Protecting Israel's Ecoystems

Israel’s rich and unique nature provides many important ecosystem services for its citizens; from existential needs such as oxygen for important, to important services such as pest control and intangible benefits such as relaxation– nature, and a healthy biodiversity is vital for society’s survival.

Israel may be small but is blessed with more than 20 distinct types of ecosystem. Of these about half are found within IDF restricted areas and a further 20% are protected in nature reserves. Protecting Israel’s ecosystems and open spaces their size as well as contiguousness is one of SPNI’s key goals.

Moving to a Model of Community Stewardship

While SPNI has, and continues to have success, in high profile campaigns such as those to protect Palmachim and Betzet Beaches, many other important local nature sites are continually under threat from off-road vehicles, construction, illegal dumping, sewage, agricultural pollutions, man-made fires and invasive species. It has become clear that us that the community needs to become involved proactively to protect these ecosystems.

Since 2014 SPNI has been seeking to mentor community groups that are active, or want to become active, in protecting their local natural assets. From dozens of applicants less than 10 are chosen each year to receive specialist ecological training from our professional staff in how to protect sandy dunes, winter pools, loam soil, salt flats, loess plains and Mediterranean batha scrublands.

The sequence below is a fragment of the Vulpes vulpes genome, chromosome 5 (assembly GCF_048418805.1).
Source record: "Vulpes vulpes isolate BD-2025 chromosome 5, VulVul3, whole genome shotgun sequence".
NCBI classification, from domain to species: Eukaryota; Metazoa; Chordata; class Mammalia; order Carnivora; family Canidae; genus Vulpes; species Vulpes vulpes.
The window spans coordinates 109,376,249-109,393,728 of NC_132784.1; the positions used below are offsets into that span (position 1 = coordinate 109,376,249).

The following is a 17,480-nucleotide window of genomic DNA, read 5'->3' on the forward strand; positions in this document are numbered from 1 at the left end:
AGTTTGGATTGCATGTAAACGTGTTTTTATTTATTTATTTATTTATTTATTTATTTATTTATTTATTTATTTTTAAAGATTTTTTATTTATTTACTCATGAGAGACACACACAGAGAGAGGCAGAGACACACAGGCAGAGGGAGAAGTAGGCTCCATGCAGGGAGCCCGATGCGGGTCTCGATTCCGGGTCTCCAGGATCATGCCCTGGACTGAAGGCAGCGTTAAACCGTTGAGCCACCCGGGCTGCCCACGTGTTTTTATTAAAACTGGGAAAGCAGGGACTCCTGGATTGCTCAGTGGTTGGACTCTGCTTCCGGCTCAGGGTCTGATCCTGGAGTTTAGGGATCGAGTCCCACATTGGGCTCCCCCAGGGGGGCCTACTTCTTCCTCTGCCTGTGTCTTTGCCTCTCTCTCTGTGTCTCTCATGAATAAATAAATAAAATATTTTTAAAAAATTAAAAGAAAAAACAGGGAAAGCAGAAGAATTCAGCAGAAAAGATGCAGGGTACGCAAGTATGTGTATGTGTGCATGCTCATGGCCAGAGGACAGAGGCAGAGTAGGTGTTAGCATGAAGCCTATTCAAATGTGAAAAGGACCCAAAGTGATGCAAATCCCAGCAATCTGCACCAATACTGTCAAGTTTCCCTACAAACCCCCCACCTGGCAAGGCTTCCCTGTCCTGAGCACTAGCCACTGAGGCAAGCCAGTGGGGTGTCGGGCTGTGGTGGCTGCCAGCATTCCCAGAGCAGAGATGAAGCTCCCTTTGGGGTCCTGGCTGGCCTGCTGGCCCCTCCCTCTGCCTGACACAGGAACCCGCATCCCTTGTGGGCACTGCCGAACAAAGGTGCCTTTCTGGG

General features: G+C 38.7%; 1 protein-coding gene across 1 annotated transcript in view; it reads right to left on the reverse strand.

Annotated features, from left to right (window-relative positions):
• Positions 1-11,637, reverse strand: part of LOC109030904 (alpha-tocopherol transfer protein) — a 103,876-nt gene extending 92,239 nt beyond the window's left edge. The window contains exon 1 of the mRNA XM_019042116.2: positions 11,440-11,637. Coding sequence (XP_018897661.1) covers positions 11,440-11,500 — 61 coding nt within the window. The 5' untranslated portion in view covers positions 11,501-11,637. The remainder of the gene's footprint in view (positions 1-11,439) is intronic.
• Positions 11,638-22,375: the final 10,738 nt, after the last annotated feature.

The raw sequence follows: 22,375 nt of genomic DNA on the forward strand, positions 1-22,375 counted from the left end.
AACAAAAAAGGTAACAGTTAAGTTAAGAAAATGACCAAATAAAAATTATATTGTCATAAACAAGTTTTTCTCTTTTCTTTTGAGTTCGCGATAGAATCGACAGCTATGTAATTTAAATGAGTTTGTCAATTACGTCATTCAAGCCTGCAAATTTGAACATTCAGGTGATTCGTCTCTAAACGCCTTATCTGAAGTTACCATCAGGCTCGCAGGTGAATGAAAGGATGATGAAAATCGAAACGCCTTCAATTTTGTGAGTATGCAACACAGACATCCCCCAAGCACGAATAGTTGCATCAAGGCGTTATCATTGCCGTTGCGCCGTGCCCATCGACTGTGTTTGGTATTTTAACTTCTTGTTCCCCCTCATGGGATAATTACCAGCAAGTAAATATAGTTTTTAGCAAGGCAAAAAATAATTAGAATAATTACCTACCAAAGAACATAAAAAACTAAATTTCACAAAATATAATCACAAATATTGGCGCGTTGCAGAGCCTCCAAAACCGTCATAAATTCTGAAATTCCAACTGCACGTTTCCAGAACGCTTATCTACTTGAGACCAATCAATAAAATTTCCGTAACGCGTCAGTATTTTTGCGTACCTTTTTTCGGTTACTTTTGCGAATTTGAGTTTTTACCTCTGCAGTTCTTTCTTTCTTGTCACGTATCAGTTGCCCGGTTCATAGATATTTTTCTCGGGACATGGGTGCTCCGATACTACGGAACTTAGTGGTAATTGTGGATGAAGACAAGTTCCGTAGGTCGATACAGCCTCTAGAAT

In a series of workshops they learn about the ecology of their special ecosystem and the plants and animals that live there, how to look after them, how to plan events and how to influence decision makers. They also receive seed money to help purchase equipment and promote and plan events.

Over the past year, with SPNI’s assistance, events have been organized all over the country by the community for the community. Community members provide explanations about the habitats and their importance, man activity stations and detail the threats facing the ecosystems. Thus, hundreds of residents who have never been aware of the nature on their very doorstep have been educated and empowered.

The power of local community lies in the fact that they are constantly present and can quickly notice changes in the ecosystem’s condition. Most importantly it is their local nature and they understand that if they don’t care for it, their children won’t grow up to see it. As local residents take more interest in nature, politicians and decision makers do too, which means when natural habitats are threatened they are more willing to take action to protect them.